Jim C. Hines is a writer that’s been discussing sexism and the impossible-body-posing fetishism found on book covers. He’s been doing it mostly by personally duplicating book covers himself, posing and writing about how ridiculous and painful the postures are. You can check out his blog and see a bunch of his own crazy photo shoots.
As the discussion goes: Book sellers want skin and out-thrust bosoms and butts on their covers, so artists provide them by contorting their figures to crazy and impossible extremes. There’s also a tendency to wear ridiculous clothing, like all those nearly naked warrior women wearing metal bikinis in the snow. What does this say about us?
I became involved in the conversation when Jim proposed doing a group photo using science fiction authors to raise money for charity. If people donated enough he’d pull in some of the new big names in the science fiction field and do a group photo, reversing the genders. Well, the money came streaming in, three times what they expected was raised, and Jim contacted me to do the shoot at one of our local science fiction convention here in Michigan called ConFusion.
Within the fantasy and science fiction community these are all very well known folk. All are fun, generous, and active in the genre. All were also very willing to put themselves out there to raise money, join the discussion, and let everyone enjoy them stepping way out of their own comfort zones for a good cause.
Jim secretly sent us all the photo we’d be using. It was the cover art used for the Poul Anderson book “Young Flandry”, a James Bond styled action adventure in space novel. Jim gave everyone the option to say no way, but instead out came the cry, “Let’s do this!”
Well, I sat and analyzed the painting Jim sent us with a photographer’s viewpoint. Instantly, I saw the impossibility of fully duplicating this particular shot. It didn’t so much matter that I’d be working with authors, not models, because there were poses in this that would be somewhere between impossible and torture even for a stick-insect yogi. This was going to be fun!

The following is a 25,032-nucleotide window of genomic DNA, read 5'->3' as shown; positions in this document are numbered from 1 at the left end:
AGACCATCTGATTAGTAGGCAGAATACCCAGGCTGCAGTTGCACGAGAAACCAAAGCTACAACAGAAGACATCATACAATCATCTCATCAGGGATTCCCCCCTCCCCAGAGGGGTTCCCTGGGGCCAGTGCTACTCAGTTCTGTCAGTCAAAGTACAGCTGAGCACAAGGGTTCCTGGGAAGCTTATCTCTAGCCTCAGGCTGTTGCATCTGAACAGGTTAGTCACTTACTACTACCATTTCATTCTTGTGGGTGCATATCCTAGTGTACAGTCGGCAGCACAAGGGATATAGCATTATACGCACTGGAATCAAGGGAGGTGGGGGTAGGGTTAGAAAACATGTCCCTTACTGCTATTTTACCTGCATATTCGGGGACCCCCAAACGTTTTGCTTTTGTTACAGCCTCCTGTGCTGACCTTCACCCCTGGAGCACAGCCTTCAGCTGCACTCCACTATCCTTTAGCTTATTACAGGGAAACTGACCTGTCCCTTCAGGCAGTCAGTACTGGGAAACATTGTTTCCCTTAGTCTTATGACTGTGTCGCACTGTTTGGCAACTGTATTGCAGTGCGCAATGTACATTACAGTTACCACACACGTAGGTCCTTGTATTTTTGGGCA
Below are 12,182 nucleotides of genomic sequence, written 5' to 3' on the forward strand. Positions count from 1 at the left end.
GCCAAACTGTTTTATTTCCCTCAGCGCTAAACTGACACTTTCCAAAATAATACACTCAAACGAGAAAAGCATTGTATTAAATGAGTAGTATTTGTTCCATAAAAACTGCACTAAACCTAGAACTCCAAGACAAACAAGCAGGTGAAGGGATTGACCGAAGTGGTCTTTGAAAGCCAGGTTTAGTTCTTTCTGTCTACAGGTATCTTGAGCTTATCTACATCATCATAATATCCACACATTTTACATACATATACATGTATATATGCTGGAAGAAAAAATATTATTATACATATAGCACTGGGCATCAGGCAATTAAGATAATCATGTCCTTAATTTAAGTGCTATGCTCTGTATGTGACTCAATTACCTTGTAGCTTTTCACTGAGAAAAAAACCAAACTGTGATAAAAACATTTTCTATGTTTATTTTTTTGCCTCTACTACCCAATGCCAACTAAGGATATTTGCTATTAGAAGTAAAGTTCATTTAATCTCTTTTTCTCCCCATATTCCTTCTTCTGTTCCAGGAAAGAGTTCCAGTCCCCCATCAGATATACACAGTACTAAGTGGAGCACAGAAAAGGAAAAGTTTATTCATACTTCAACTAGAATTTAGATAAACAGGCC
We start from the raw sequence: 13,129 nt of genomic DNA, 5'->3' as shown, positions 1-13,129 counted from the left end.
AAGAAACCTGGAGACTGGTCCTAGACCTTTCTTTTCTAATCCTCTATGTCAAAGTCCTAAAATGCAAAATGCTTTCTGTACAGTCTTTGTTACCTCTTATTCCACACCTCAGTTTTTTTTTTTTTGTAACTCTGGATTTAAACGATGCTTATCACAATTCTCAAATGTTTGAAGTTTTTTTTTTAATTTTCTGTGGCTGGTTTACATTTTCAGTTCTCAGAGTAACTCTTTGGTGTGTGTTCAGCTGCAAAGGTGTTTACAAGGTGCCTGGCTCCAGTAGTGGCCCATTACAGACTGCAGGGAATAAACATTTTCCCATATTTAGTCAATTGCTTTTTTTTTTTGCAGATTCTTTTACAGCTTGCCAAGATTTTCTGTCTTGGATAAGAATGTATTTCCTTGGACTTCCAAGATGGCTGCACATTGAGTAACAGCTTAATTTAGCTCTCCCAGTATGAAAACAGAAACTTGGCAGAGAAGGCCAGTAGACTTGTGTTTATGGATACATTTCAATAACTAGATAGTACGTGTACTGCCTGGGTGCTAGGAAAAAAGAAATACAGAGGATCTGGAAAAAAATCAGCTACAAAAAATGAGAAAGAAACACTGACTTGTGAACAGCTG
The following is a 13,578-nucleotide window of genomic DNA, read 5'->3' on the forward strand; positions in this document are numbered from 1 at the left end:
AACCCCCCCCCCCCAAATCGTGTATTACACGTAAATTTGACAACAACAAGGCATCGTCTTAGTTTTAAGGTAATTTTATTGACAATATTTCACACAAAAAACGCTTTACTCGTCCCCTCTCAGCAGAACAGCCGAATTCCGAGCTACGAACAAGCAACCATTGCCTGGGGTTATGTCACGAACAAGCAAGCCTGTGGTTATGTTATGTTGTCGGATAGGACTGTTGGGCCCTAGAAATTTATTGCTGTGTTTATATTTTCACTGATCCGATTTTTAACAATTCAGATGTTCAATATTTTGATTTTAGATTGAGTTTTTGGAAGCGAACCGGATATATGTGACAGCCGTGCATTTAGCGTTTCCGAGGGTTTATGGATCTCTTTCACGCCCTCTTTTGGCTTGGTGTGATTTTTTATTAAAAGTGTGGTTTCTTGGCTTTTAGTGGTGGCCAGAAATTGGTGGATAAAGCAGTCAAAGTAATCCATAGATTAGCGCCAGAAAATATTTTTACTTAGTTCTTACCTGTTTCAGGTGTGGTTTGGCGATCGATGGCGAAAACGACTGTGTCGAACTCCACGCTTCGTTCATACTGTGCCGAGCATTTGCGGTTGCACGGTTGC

For a moment I considered taking green screen shots of each model and composting the shot digitally. Perhaps if we used supports like green cloth covered stools and chairs that could be digitally removed, and got rid of the necessity of mass and distance using Photoshop, we could position people exactly like in the cover. No way! that would bite into the fun and spontaneity of the event. We needed to capture it live! As uncomfortable and difficult as reality.
The weekend before the shoot I painted a backdrop on an old drop cloth that had been died for a project years earlier. It was suppose to have been black, but came out purple, as dye sometimes does, and the color was perfect for us! I cranked up the music and tossed on acrylic paint to create a very rough and DIY approximation of the original artwork’s well-painted background.
The day of the shoot we discovered we couldn’t get in the room as early like I’d hoped. Amy Sundberg had volunteered to assist me, so we scrambled to get everything together while the authors were arriving.
I was surprised when the men actually started stripping. I’d thought they’d be too bashful to fully commit, but no way! Mary did apply a little makeup to reduce the glare.
Amy searched out some scissors so we could cut off the water to better position it.
Mary Robinette Kowal actually brought along her metal Hugo award and volunteered the rocket for the shot. Yes, that’s a real HUGO! She also brought along cloth for the vapor trail. Unluckily, the screw thread was not the standard photo equipment size we’d thought it would be. Mary is a puppeteer and puppet maker along with being a wonderful writer and voice actor. The ultimate professional, Mary just shrugged and started digging around. A mic stand, allen wrench, and plenty of duct tape later, we had our rocket ready.
“That’s one heavy rocket. Not going to fall on anyone’s head?” I asked.
“It’s on there good,” Mary replied.
“The rocket is mounted!” I announced… and you know how that comment was interpreted. Yes, this was definitely going to be fun.
The set was ready.
The models were ready.
“Now what?” they asked, looking at me.
Time to direct!
We fetched three pillows from a room couch to put under Pat on the raft to bring him up higher. We also worked on trying to smash everyone as close as possible like in the shot. They’d try a pose, and I’d show them a print of the original painting and point out their lack of spinal twists, arching backs, leg cramps, and of course, the pouts and gazes. One by one we started to find the postures and expressions.